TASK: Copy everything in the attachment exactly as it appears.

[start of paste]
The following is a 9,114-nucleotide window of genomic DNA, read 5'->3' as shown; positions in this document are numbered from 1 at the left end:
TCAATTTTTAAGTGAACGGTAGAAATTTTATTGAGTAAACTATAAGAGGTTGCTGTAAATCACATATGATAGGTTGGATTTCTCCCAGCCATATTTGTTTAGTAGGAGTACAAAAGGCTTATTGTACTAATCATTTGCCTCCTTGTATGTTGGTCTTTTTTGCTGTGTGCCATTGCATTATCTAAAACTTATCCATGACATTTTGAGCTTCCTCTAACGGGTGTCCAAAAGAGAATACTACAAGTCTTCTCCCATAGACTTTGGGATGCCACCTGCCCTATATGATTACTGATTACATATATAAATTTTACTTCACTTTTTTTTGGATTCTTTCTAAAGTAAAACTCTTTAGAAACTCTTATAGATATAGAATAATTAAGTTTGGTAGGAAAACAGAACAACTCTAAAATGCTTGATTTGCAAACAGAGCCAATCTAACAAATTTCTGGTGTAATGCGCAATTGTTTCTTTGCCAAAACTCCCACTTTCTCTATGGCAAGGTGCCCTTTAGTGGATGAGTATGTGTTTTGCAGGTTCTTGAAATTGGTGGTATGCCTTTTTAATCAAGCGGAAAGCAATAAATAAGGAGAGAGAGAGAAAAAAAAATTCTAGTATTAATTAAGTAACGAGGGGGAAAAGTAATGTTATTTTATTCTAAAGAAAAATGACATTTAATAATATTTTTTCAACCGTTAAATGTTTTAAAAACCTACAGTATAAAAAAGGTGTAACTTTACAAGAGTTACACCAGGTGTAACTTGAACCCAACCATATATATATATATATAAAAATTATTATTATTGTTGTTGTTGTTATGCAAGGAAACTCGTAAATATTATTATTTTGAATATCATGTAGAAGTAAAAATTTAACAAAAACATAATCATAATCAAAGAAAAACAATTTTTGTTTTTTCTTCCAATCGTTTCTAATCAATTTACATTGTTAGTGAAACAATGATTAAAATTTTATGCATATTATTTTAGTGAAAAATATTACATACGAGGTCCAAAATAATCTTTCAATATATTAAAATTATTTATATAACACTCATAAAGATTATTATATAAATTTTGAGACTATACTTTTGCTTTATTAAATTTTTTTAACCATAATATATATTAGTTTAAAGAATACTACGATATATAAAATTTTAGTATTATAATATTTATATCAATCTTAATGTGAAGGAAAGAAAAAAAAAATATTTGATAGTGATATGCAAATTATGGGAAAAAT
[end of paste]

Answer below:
The following is a 9,114-nucleotide window of genomic DNA, read 5'->3' as shown; positions in this document are numbered from 1 at the left end:
TCAATTTTTAAGTGAACGGTAGAAATTTTATTGAGTAAACTATAAGAGGTTGCTGTAAATCACATATGATAGGTTGGATTTCTCCCAGCCATATTTGTTTAGTAGGAGTACAAAAGGCTTATTGTACTAATCATTTGCCTCCTTGTATGTTGGTCTTTTTTGCTGTGTGCCATTGCATTATCTAAAACTTATCCATGACATTTTGAGCTTCCTCTAACGGGTGTCCAAAAGAGAATACTACAAGTCTTCTCCCATAGACTTTGGGATGCCACCTGCCCTATATGATTACTGATTACATATATAAATTTTACTTCACTTTTTTTTGGATTCTTTCTAAAGTAAAACTCTTTAGAAACTCTTATAGATATAGAATAATTAAGTTTGGTAGGAAAACAGAACAACTCTAAAATGCTTGATTTGCAAACAGAGCCAATCTAACAAATTTCTGGTGTAATGCGCAATTGTTTCTTTGCCAAAACTCCCACTTTCTCTATGGCAAGGTGCCCTTTAGTGGATGAGTATGTGTTTTGCAGGTTCTTGAAATTGGTGGTATGCCTTTTTAATCAAGCGGAAAGCAATAAATAAGGAGAGAGAGAGAAAAAAAAATTCTAGTATTAATTAAGTAACGAGGGGGAAAAGTAATGTTATTTTATTCTAAAGAAAAATGACATTTAATAATATTTTTTCAACCGTTAAATGTTTTAAAAACCTACAGTATAAAAAAGGTGTAACTTTACAAGAGTTACACCAGGTGTAACTTGAACCCAACCATATATATATATATATAAAAATTATTATTATTGTTGTTGTTGTTATGCAAGGAAACTCGTAAATATTATTATTTTGAATATCATGTAGAAGTAAAAATTTAACAAAAACATAATCATAATCAAAGAAAAACAATTTTTGTTTTTTCTTCCAATCGTTTCTAATCAATTTACATTGTTAGTGAAACAATGATTAAAATTTTATGCATATTATTTTAGTGAAAAATATTACATACGAGGTCCAAAATAATCTTTCAATATATTAAAATTATTTATATAACACTCATAAAGATTATTATATAAATTTTGAGACTATACTTTTGCTTTATTAAATTTTTTTAACCATAATATATATTAGTTTAAAGAATACTACGATATATAAAATTTTAGTATTATAATATTTATATCAATCTTAATGTGAAGGAAAGAAAAAAAAAATATTTGATAGTGATATGCAAATTATGGGAAAAAT